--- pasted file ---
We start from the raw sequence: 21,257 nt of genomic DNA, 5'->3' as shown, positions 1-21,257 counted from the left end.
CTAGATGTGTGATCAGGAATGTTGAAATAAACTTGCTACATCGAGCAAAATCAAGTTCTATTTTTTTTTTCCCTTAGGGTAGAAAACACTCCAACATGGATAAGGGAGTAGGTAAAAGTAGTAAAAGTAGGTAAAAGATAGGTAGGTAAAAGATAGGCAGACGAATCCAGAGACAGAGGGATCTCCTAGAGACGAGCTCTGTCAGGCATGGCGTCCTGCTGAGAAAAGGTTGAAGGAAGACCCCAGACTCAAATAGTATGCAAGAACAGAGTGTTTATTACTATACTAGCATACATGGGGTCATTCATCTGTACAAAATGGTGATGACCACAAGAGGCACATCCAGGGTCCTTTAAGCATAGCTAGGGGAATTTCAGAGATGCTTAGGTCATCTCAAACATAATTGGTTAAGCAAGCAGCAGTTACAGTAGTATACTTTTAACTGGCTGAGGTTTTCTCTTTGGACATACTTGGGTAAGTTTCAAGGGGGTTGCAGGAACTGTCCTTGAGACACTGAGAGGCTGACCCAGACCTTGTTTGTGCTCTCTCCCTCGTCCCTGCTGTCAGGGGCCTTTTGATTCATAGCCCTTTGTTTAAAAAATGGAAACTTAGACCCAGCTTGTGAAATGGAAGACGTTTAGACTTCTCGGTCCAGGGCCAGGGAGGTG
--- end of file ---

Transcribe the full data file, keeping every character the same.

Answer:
We start from the raw sequence: 21,257 nt of genomic DNA, 5'->3' as shown, positions 1-21,257 counted from the left end.
CTAGATGTGTGATCAGGAATGTTGAAATAAACTTGCTACATCGAGCAAAATCAAGTTCTATTTTTTTTTTCCCTTAGGGTAGAAAACACTCCAACATGGATAAGGGAGTAGGTAAAAGTAGTAAAAGTAGGTAAAAGATAGGTAGGTAAAAGATAGGCAGACGAATCCAGAGACAGAGGGATCTCCTAGAGACGAGCTCTGTCAGGCATGGCGTCCTGCTGAGAAAAGGTTGAAGGAAGACCCCAGACTCAAATAGTATGCAAGAACAGAGTGTTTATTACTATACTAGCATACATGGGGTCATTCATCTGTACAAAATGGTGATGACCACAAGAGGCACATCCAGGGTCCTTTAAGCATAGCTAGGGGAATTTCAGAGATGCTTAGGTCATCTCAAACATAATTGGTTAAGCAAGCAGCAGTTACAGTAGTATACTTTTAACTGGCTGAGGTTTTCTCTTTGGACATACTTGGGTAAGTTTCAAGGGGGTTGCAGGAACTGTCCTTGAGACACTGAGAGGCTGACCCAGACCTTGTTTGTGCTCTCTCCCTCGTCCCTGCTGTCAGGGGCCTTTTGATTCATAGCCCTTTGTTTAAAAAATGGAAACTTAGACCCAGCTTGTGAAATGGAAGACGTTTAGACTTCTCGGTCCAGGGCCAGGGAGGTG